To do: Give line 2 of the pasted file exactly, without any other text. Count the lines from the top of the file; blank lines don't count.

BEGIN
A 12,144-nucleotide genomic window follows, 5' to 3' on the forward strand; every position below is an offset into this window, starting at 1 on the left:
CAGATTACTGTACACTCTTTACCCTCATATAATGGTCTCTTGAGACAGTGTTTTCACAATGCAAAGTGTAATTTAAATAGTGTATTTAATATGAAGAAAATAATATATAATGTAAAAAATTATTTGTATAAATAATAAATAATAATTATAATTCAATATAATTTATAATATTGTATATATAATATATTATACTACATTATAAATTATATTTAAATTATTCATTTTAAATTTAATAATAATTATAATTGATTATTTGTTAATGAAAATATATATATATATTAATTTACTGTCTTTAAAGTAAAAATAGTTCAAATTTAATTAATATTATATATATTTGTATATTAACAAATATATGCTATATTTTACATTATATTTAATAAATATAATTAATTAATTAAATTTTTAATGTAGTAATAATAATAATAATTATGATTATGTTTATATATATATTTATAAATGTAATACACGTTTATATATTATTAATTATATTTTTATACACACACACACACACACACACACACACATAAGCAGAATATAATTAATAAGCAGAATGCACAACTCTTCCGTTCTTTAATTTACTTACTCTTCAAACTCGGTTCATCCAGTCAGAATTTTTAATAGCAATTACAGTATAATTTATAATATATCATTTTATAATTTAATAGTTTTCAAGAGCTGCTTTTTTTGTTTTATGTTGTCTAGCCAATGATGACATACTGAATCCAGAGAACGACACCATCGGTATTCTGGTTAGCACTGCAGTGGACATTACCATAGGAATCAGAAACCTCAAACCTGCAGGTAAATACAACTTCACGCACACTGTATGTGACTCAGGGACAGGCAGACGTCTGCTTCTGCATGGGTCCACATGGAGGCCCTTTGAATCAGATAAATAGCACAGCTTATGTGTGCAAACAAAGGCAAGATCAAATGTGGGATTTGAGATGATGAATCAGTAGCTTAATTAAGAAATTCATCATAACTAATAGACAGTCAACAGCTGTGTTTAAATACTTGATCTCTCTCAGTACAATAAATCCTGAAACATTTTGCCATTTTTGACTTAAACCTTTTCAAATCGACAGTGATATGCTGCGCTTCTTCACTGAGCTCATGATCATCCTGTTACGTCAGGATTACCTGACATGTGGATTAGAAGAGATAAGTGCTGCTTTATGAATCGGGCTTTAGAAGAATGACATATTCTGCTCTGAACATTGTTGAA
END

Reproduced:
CAGATTACTGTACACTCTTTACCCTCATATAATGGTCTCTTGAGACAGTGTTTTCACAATGCAAAGTGTAATTTAAATAGTGTATTTAATATGAAGAAAATAATATATAATGTAAAAAATTATTTGTATAAATAATAAATAATAATTATAATTCAATATAATTTATAATATTGTATATATAATATATTATACTACATTATAAATTATATTTAAATTATTCATTTTAAATTTAATAATAATTATAATTGATTATTTGTTAATGAAAATATATATATATATTAATTTACTGTCTTTAAAGTAAAAATAGTTCAAATTTAATTAATATTATATATATTTGTATATTAACAAATATATGCTATATTTTACATTATATTTAATAAATATAATTAATTAATTAAATTTTTAATGTAGTAATAATAATAATAATTATGATTATGTTTATATATATATTTATAAATGTAATACACGTTTATATATTATTAATTATATTTTTATACACACACACACACACACACACACACACATAAGCAGAATATAATTAATAAGCAGAATGCACAACTCTTCCGTTCTTTAATTTACTTACTCTTCAAACTCGGTTCATCCAGTCAGAATTTTTAATAGCAATTACAGTATAATTTATAATATATCATTTTATAATTTAATAGTTTTCAAGAGCTGCTTTTTTTGTTTTATGTTGTCTAGCCAATGATGACATACTGAATCCAGAGAACGACACCATCGGTATTCTGGTTAGCACTGCAGTGGACATTACCATAGGAATCAGAAACCTCAAACCTGCAGGTAAATACAACTTCACGCACACTGTATGTGACTCAGGGACAGGCAGACGTCTGCTTCTGCATGGGTCCACATGGAGGCCCTTTGAATCAGATAAATAGCACAGCTTATGTGTGCAAACAAAGGCAAGATCAAATGTGGGATTTGAGATGATGAATCAGTAGCTTAATTAAGAAATTCATCATAACTAATAGACAGTCAACAGCTGTGTTTAAATACTTGATCTCTCTCAGTACAATAAATCCTGAAACATTTTGCCATTTTTGACTTAAACCTTTTCAAATCGACAGTGATATGCTGCGCTTCTTCACTGAGCTCATGATCATCCTGTTACGTCAGGATTACCTGACATGTGGATTAGAAGAGATAAGTGCTGCTTTATGAATCGGGCTTTAGAAGAATGACATATTCTGCTCTGAACATTGTTGAA